Vampires have inspired numerous interpretations -- horrific creatures, romantic figures, angst-driven souls -- but what if, in modern times, they tried to live in the modern world?  This is the basis for What We Do in the Shadows, a mockumentary about what can happen when the traditional vampire comes face to face with the modern world.

What We Do in the Shadows begins with four centuries-old vampires living as flatmates in Wellington, New Zealand.  Viago (Taiki Waititi) is a bit of a dandy who laments his lost love -- and tries to get his flatmates to follow through on their responsibilities on the chore wheel.  Vladislav (Jermaine Clement) has a hypnotic gaze and considers himself dangerous; he also obsesses over his losing battles with a supernatural entity called the Beast.  Deacon (Jonny Brugh) considers himself the cool one in the group; he also has a human familiar: Jackie (Jackie van Beek), a bored housewife who serves Deacon in the hopes he'll someday turn her into a vampire.  Finally there's Petyr (Ben Fransham), the oldest vampire; he resembles the creature from Nosferatu and rarely leaves his stone coffin in the basement.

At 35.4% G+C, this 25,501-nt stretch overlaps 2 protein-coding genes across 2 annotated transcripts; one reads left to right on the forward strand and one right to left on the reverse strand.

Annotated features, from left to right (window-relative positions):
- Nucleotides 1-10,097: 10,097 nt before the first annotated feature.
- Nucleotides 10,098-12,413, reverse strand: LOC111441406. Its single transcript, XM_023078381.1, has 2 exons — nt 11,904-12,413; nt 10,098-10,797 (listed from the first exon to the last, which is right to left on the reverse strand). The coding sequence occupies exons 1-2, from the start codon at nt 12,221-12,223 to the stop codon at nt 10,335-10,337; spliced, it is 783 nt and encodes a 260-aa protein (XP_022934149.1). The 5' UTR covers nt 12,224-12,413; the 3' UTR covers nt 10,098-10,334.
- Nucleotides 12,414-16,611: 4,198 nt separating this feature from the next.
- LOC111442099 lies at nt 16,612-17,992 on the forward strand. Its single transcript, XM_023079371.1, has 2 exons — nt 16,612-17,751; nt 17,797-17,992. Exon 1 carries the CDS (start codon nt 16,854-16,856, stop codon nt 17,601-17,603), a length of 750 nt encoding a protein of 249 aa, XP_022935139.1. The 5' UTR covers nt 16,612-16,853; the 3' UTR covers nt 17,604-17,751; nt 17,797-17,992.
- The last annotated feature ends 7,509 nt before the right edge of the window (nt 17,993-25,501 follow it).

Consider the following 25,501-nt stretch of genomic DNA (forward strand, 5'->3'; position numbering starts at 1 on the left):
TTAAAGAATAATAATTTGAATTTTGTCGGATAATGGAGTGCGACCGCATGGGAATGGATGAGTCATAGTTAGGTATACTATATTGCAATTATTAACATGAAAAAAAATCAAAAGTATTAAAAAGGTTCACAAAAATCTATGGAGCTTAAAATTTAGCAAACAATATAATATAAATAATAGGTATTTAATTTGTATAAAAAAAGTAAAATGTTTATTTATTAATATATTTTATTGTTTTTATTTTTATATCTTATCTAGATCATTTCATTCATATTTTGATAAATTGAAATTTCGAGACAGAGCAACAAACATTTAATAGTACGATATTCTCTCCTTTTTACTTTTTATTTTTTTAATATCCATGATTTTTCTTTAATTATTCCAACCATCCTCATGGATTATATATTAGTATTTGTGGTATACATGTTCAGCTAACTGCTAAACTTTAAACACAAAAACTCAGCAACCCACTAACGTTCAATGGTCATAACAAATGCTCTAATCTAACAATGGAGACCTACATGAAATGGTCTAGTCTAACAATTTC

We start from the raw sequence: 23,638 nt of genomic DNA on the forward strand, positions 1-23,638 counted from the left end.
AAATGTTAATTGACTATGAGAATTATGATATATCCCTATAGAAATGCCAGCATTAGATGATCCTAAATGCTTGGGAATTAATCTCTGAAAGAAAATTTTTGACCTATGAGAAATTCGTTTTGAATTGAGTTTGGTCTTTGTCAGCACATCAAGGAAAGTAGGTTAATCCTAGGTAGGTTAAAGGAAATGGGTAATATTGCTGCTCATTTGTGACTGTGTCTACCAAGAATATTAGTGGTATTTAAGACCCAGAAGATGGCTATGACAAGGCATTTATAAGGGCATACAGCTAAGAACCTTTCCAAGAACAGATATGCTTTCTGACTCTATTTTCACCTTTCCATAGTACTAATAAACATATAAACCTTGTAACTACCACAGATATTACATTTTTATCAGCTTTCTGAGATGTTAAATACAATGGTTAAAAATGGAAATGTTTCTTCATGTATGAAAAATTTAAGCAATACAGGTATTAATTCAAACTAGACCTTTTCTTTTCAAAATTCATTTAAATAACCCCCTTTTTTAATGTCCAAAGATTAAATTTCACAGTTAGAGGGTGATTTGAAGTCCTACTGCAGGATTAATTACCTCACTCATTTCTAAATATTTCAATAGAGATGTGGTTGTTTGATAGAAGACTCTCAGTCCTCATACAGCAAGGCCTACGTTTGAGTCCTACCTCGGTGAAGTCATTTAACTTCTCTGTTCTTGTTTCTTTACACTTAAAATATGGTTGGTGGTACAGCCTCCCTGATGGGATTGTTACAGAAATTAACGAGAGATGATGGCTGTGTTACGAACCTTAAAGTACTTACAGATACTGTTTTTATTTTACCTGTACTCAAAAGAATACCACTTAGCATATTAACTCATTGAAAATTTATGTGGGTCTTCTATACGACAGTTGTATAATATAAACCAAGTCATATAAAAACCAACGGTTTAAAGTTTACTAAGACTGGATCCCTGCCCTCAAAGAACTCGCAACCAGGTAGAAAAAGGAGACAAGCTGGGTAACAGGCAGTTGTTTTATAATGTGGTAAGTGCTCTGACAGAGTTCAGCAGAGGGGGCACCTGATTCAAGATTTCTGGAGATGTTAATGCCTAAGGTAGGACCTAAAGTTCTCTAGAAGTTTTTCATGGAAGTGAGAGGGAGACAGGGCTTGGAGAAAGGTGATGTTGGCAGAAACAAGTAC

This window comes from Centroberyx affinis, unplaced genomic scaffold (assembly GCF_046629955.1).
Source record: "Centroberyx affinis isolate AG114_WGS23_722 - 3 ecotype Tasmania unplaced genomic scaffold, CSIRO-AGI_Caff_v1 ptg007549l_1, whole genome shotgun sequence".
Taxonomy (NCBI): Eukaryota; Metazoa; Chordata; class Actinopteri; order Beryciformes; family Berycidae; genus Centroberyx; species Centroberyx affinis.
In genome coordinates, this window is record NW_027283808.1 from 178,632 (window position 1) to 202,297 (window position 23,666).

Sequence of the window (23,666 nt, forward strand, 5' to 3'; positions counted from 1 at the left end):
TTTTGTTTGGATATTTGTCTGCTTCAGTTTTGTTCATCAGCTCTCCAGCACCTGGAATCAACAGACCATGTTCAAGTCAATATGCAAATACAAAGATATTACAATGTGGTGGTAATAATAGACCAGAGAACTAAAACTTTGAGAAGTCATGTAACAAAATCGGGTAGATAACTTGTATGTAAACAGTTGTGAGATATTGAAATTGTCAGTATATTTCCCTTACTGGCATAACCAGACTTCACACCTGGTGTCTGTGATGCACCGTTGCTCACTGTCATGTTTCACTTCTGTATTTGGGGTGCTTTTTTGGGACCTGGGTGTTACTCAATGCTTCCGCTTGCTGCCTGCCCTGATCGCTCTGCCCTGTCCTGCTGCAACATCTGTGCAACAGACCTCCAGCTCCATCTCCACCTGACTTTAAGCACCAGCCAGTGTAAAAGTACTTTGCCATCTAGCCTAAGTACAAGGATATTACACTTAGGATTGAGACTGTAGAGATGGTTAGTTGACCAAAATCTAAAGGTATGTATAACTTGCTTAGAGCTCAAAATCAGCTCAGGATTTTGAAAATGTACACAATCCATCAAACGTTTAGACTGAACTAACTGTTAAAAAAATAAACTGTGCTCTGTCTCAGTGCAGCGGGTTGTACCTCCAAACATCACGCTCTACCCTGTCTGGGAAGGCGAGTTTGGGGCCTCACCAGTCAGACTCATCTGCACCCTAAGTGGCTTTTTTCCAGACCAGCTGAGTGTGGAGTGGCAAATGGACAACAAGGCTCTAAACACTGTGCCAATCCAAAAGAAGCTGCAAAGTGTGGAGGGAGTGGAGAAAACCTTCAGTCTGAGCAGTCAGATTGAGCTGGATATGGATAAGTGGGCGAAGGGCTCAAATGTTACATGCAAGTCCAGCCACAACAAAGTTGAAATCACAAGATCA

The vampires have invited two cameramen to film them at their daily activities, whether wandering around town looking for victims, entertaining themselves in their flat, looking for a fight with werewolves ("We're werewolves, not swear-wolves"), or preparing for the Unholy Masquerade ball for supernatural beings.  Changes start when their victim Nick (Cori Gonzalez-Maceur) becomes a vampire and starts bringing them into the modern age -- as well as telling everyone that he's a vampire.  ("Twilight!")  There's also Stu (Stu Rutherford), a friend of Nick's who quickly becomes more popular with the vampires than Nick, and who they all agree not to eat.
 What We Do in the Shadows is quite a funny take on the vampire genre.  All the standards of vampirism are there -- killing for blood, bursting into flame in sunlight, hypnotism, flying, turning into bats, needing to be invited someplace, not having a reflection -- but they all become part of the vampires' almost mundane existence in their home and about town.  There are lots of funny lines, and stars Taiki and Jermaine also direct the film with a simple and straightforward touch that makes the situations even funnier.  What We Do in the Shadows is a light comedy (about inhuman killers) that's quite enjoyable.  (Sadly and surprisingly, there are no extras on the dvd.)
Overall grade: B+
Reviewed by James Lynch

No comments: